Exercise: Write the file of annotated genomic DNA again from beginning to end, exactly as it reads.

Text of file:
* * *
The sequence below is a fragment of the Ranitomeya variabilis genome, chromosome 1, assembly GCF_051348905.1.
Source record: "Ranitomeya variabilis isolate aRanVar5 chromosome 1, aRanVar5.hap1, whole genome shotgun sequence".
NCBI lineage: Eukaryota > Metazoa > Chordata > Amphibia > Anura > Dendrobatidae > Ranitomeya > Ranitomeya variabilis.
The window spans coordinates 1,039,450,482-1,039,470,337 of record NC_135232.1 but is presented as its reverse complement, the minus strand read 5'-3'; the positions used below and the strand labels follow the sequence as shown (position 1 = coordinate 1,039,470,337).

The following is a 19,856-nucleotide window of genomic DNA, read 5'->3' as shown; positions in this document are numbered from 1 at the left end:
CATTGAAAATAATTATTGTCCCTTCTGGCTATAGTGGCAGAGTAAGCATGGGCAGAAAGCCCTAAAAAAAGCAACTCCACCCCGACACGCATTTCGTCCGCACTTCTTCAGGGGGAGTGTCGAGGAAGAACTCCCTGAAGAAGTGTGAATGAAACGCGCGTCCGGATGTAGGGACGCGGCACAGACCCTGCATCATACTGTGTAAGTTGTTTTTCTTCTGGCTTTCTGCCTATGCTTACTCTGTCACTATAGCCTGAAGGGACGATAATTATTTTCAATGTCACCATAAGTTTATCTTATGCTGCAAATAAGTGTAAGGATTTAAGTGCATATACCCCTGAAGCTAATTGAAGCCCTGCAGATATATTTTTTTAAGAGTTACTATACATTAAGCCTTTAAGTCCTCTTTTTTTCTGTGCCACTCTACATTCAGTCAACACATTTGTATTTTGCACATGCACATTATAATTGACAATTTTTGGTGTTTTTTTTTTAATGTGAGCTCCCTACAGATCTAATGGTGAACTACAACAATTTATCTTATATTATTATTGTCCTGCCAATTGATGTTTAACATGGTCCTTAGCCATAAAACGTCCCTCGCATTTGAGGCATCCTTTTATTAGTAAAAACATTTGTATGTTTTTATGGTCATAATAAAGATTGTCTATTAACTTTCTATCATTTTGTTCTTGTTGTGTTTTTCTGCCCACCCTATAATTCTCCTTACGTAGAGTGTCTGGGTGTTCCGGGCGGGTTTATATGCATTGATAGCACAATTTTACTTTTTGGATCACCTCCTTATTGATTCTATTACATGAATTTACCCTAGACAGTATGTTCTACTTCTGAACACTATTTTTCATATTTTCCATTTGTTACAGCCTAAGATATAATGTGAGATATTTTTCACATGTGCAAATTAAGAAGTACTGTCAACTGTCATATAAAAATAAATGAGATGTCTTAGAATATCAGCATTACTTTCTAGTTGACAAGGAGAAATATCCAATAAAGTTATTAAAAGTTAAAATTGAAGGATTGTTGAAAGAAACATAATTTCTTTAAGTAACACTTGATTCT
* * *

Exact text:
The sequence below is a fragment of the Ranitomeya variabilis genome, chromosome 1, assembly GCF_051348905.1.
Source record: "Ranitomeya variabilis isolate aRanVar5 chromosome 1, aRanVar5.hap1, whole genome shotgun sequence".
NCBI lineage: Eukaryota > Metazoa > Chordata > Amphibia > Anura > Dendrobatidae > Ranitomeya > Ranitomeya variabilis.
The window spans coordinates 1,039,450,482-1,039,470,337 of record NC_135232.1 but is presented as its reverse complement, the minus strand read 5'-3'; the positions used below and the strand labels follow the sequence as shown (position 1 = coordinate 1,039,470,337).

The following is a 19,856-nucleotide window of genomic DNA, read 5'->3' as shown; positions in this document are numbered from 1 at the left end:
CATTGAAAATAATTATTGTCCCTTCTGGCTATAGTGGCAGAGTAAGCATGGGCAGAAAGCCCTAAAAAAAGCAACTCCACCCCGACACGCATTTCGTCCGCACTTCTTCAGGGGGAGTGTCGAGGAAGAACTCCCTGAAGAAGTGTGAATGAAACGCGCGTCCGGATGTAGGGACGCGGCACAGACCCTGCATCATACTGTGTAAGTTGTTTTTCTTCTGGCTTTCTGCCTATGCTTACTCTGTCACTATAGCCTGAAGGGACGATAATTATTTTCAATGTCACCATAAGTTTATCTTATGCTGCAAATAAGTGTAAGGATTTAAGTGCATATACCCCTGAAGCTAATTGAAGCCCTGCAGATATATTTTTTTAAGAGTTACTATACATTAAGCCTTTAAGTCCTCTTTTTTTCTGTGCCACTCTACATTCAGTCAACACATTTGTATTTTGCACATGCACATTATAATTGACAATTTTTGGTGTTTTTTTTTTAATGTGAGCTCCCTACAGATCTAATGGTGAACTACAACAATTTATCTTATATTATTATTGTCCTGCCAATTGATGTTTAACATGGTCCTTAGCCATAAAACGTCCCTCGCATTTGAGGCATCCTTTTATTAGTAAAAACATTTGTATGTTTTTATGGTCATAATAAAGATTGTCTATTAACTTTCTATCATTTTGTTCTTGTTGTGTTTTTCTGCCCACCCTATAATTCTCCTTACGTAGAGTGTCTGGGTGTTCCGGGCGGGTTTATATGCATTGATAGCACAATTTTACTTTTTGGATCACCTCCTTATTGATTCTATTACATGAATTTACCCTAGACAGTATGTTCTACTTCTGAACACTATTTTTCATATTTTCCATTTGTTACAGCCTAAGATATAATGTGAGATATTTTTCACATGTGCAAATTAAGAAGTACTGTCAACTGTCATATAAAAATAAATGAGATGTCTTAGAATATCAGCATTACTTTCTAGTTGACAAGGAGAAATATCCAATAAAGTTATTAAAAGTTAAAATTGAAGGATTGTTGAAAGAAACATAATTTCTTTAAGTAACACTTGATTCT